Economic TrendSpotter: HOW CHANGES TO THE GIFT TAX EXCLUSION MAY IMPACT YOU by Tony Jao

 

HOW CHANGES TO THE GIFT TAX EXCLUSION MAY IMPACT YOU

$15,000 Annual Exclusion
The federal government gives each of us an allowance to gift anybody $15,000 per year without incurring any gift tax. This $15,000/year replenishes every year, and it’s $15,000 per person. So, theoretically, I could gift every person that I know $15,000 today, and then another $15,000 next year and the year after, and there would be NO gift tax.  The annual gift tax exclusion limit is $15,000 in 2021 (no change from 2020).

$11,700,000 Lifetime Exclusion
What most people don’t realize, is that there’s a second allowance of $11.7mm! In other words, let’s say that I want to give you $115,000. That’s $100,000 more than what I can give you out of my $15,000 annual bucket. That’s not a problem at all because I also have the $11,700,000 bucket. The $11.7mm bucket is called my “Lifetime Exclusion.” If I use any of it during my lifetime, I simply reduce my estate tax exclusion by that amount.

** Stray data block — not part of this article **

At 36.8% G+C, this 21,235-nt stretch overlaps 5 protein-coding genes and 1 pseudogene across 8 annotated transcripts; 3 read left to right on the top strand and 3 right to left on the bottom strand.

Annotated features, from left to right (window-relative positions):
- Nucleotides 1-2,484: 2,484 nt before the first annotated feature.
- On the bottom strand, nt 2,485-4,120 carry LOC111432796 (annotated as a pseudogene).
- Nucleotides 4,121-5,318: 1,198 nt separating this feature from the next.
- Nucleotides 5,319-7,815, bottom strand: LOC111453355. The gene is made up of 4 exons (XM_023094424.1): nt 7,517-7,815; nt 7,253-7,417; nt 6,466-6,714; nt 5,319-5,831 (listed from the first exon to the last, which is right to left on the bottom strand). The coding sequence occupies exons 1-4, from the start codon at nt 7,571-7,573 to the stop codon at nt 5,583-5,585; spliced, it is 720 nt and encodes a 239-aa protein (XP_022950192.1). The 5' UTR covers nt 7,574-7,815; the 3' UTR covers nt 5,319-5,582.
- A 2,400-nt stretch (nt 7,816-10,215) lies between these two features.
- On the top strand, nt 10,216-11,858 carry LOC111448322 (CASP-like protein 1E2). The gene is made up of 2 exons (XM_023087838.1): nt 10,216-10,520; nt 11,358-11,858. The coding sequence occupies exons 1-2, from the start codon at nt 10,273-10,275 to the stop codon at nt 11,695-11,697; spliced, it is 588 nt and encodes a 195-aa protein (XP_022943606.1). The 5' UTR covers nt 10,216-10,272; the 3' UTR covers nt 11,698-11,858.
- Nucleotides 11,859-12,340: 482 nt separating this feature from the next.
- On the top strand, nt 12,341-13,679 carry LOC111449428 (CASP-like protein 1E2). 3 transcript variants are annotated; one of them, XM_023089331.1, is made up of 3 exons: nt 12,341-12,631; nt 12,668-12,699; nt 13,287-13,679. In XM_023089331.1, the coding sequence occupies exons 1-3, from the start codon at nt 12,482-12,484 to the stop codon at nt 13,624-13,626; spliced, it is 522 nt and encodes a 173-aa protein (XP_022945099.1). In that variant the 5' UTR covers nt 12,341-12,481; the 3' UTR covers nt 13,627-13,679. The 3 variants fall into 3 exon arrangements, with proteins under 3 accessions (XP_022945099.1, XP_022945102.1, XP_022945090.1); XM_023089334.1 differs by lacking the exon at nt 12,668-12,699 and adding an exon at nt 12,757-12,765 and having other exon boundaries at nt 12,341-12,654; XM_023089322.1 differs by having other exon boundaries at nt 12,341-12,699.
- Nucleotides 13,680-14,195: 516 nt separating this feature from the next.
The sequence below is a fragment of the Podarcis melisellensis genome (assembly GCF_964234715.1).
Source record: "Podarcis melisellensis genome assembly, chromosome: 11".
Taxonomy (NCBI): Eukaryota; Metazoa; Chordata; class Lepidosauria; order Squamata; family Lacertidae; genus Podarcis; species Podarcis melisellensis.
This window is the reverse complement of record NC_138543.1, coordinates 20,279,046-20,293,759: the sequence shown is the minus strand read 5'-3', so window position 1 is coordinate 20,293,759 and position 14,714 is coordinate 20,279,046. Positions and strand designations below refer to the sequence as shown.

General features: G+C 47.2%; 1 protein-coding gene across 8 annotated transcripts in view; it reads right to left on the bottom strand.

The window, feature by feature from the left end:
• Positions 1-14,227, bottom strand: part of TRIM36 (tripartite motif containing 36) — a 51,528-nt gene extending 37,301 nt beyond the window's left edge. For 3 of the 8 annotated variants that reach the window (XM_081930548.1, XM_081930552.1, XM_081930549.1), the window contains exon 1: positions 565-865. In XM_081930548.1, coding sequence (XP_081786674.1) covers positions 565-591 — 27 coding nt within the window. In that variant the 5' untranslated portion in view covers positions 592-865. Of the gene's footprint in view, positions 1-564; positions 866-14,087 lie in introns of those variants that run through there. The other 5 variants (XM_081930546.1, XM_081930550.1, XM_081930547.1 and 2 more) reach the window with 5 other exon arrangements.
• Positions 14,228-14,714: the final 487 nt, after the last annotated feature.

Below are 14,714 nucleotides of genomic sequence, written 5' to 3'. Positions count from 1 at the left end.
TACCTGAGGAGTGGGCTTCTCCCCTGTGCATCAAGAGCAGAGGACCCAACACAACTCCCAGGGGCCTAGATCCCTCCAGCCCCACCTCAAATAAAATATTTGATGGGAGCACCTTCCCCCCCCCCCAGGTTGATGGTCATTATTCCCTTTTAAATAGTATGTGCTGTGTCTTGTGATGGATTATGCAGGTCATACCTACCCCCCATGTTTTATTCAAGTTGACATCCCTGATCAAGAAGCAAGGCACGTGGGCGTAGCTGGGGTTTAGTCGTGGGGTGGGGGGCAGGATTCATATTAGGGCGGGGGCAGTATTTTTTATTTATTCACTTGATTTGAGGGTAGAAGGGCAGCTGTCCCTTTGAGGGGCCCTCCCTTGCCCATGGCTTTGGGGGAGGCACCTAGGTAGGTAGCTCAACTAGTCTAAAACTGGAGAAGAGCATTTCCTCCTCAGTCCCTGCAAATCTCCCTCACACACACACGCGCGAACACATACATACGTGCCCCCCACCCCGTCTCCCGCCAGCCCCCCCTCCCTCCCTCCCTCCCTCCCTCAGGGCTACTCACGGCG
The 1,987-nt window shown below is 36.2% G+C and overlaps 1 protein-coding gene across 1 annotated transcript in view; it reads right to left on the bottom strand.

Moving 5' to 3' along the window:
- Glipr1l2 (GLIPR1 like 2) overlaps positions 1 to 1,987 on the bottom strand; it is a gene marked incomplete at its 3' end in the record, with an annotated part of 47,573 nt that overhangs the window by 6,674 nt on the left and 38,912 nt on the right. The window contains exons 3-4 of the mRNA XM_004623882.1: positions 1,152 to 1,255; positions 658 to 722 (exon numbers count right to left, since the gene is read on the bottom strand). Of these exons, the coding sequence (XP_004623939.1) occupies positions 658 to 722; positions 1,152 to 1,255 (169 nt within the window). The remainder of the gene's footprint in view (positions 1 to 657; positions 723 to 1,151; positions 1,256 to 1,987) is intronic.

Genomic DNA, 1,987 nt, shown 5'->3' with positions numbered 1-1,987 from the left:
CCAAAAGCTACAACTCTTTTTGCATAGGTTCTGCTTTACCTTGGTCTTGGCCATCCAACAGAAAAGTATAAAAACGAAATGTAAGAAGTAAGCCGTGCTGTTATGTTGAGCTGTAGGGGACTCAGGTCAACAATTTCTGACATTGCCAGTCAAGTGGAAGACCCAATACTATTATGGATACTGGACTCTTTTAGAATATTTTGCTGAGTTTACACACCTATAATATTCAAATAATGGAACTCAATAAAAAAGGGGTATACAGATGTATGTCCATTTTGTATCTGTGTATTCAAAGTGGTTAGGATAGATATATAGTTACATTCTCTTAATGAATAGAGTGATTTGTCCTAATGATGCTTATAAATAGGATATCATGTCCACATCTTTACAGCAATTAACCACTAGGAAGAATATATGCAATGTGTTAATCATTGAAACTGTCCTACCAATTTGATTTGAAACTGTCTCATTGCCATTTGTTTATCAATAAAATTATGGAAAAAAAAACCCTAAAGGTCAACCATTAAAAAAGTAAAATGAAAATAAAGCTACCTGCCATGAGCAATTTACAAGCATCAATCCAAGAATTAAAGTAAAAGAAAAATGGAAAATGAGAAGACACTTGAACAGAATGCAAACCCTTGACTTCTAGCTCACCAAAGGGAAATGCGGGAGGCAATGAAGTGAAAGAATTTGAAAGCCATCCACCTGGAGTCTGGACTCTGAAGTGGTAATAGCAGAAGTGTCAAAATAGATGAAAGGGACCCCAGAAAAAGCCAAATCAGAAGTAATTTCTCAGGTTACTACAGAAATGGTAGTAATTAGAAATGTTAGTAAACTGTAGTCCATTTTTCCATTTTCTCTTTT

So, in our example, if I gift you $115,000, I would take $15,000 out of my annual bucket and $100,000 out of my lifetime bucket. My annual bucket replenishes each year. But my lifetime bucket does NOT replenish. In fact, I must reduce my lifetime bucket by $100,000, so now my lifetime exclusion is “only” $11.6mm instead of $11.7mm.  The lifetime exclusion went up from $11.58mm in 2020 to $11.7mm in 2021.  For more details, see my article called, “The Gift Tax Myth: How to Navigate Around It.”

Be sure to check with a CPA for more details about how these changes may impact your specific situation.

PLEASE NOTE: THIS LETTER AND OVERVIEW IS PROVIDED FOR INFORMATIONAL PURPOSES ONLY AND DOES NOT CONSTITUTE LEGAL, TAX, OR FINANCIAL ADVICE. PLEASE CONSULT WITH A QUALIFIED TAX ADVISOR FOR SPECIFIC ADVICE PERTAINING TO YOUR SITUATION. FOR MORE INFORMATION ON ANY OF THESE ITEMS, PLEASE REFERENCE IRS PUBLICATION 559.  ALSO, THIS ARTICLE REFERENCES THE FEDERAL GIFT TAX.  YOUR STATE GIFT TAX LAWS MAY BE DIFFERENT.

Source: CMPS Institute

FROM THE DESK OF

TONY JAO

NMLS: 7536

Comments

Popular posts from this blog

NYC Sales Market Strengthens in April!!

Design Revolution in New York City's Chelsea

Legal Line Question of the Week: Transfer Taxes and Grossed up Consideration